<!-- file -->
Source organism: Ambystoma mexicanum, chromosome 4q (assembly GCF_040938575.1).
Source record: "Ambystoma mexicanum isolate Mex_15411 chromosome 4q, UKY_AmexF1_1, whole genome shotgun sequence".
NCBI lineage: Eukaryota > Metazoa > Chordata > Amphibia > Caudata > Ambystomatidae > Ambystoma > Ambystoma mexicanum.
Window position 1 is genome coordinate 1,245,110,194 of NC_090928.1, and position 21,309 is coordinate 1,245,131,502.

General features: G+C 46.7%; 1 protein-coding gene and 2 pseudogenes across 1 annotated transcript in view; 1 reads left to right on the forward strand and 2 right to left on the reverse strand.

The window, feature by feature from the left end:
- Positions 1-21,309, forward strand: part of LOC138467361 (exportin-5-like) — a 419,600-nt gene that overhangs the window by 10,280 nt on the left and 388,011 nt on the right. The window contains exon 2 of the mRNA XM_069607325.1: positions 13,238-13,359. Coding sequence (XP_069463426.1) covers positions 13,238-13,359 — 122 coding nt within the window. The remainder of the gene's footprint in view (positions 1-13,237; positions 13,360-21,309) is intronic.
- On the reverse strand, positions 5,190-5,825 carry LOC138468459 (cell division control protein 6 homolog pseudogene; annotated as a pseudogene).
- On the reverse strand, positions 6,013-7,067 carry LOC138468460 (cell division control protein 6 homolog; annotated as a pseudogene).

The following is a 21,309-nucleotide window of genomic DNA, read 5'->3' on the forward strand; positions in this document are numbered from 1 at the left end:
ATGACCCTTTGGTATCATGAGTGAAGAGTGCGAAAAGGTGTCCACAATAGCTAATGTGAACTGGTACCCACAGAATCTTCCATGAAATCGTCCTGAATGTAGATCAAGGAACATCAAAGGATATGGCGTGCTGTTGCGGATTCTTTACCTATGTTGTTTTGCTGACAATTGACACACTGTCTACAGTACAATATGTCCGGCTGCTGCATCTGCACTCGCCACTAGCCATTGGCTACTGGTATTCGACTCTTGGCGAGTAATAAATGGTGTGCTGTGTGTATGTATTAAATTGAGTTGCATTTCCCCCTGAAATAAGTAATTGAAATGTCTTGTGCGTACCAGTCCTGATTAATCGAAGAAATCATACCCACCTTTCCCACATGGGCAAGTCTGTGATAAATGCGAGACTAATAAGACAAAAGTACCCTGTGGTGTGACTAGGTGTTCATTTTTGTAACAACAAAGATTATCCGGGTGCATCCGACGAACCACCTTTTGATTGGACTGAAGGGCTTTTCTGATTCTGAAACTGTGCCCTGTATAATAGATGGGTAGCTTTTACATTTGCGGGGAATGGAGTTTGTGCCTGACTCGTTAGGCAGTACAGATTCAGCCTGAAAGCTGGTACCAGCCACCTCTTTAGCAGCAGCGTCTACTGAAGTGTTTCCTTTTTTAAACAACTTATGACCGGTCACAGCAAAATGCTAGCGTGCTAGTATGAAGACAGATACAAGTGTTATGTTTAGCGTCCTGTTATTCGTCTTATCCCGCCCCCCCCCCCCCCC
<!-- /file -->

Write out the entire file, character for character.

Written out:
Source organism: Ambystoma mexicanum, chromosome 4q (assembly GCF_040938575.1).
Source record: "Ambystoma mexicanum isolate Mex_15411 chromosome 4q, UKY_AmexF1_1, whole genome shotgun sequence".
NCBI lineage: Eukaryota > Metazoa > Chordata > Amphibia > Caudata > Ambystomatidae > Ambystoma > Ambystoma mexicanum.
Window position 1 is genome coordinate 1,245,110,194 of NC_090928.1, and position 21,309 is coordinate 1,245,131,502.

General features: G+C 46.7%; 1 protein-coding gene and 2 pseudogenes across 1 annotated transcript in view; 1 reads left to right on the forward strand and 2 right to left on the reverse strand.

The window, feature by feature from the left end:
- Positions 1-21,309, forward strand: part of LOC138467361 (exportin-5-like) — a 419,600-nt gene that overhangs the window by 10,280 nt on the left and 388,011 nt on the right. The window contains exon 2 of the mRNA XM_069607325.1: positions 13,238-13,359. Coding sequence (XP_069463426.1) covers positions 13,238-13,359 — 122 coding nt within the window. The remainder of the gene's footprint in view (positions 1-13,237; positions 13,360-21,309) is intronic.
- On the reverse strand, positions 5,190-5,825 carry LOC138468459 (cell division control protein 6 homolog pseudogene; annotated as a pseudogene).
- On the reverse strand, positions 6,013-7,067 carry LOC138468460 (cell division control protein 6 homolog; annotated as a pseudogene).

The following is a 21,309-nucleotide window of genomic DNA, read 5'->3' on the forward strand; positions in this document are numbered from 1 at the left end:
ATGACCCTTTGGTATCATGAGTGAAGAGTGCGAAAAGGTGTCCACAATAGCTAATGTGAACTGGTACCCACAGAATCTTCCATGAAATCGTCCTGAATGTAGATCAAGGAACATCAAAGGATATGGCGTGCTGTTGCGGATTCTTTACCTATGTTGTTTTGCTGACAATTGACACACTGTCTACAGTACAATATGTCCGGCTGCTGCATCTGCACTCGCCACTAGCCATTGGCTACTGGTATTCGACTCTTGGCGAGTAATAAATGGTGTGCTGTGTGTATGTATTAAATTGAGTTGCATTTCCCCCTGAAATAAGTAATTGAAATGTCTTGTGCGTACCAGTCCTGATTAATCGAAGAAATCATACCCACCTTTCCCACATGGGCAAGTCTGTGATAAATGCGAGACTAATAAGACAAAAGTACCCTGTGGTGTGACTAGGTGTTCATTTTTGTAACAACAAAGATTATCCGGGTGCATCCGACGAACCACCTTTTGATTGGACTGAAGGGCTTTTCTGATTCTGAAACTGTGCCCTGTATAATAGATGGGTAGCTTTTACATTTGCGGGGAATGGAGTTTGTGCCTGACTCGTTAGGCAGTACAGATTCAGCCTGAAAGCTGGTACCAGCCACCTCTTTAGCAGCAGCGTCTACTGAAGTGTTTCCTTTTTTAAACAACTTATGACCGGTCACAGCAAAATGCTAGCGTGCTAGTATGAAGACAGATACAAGTGTTATGTTTAGCGTCCTGTTATTCGTCTTATCCCGCCCCCCCCCCCCCCC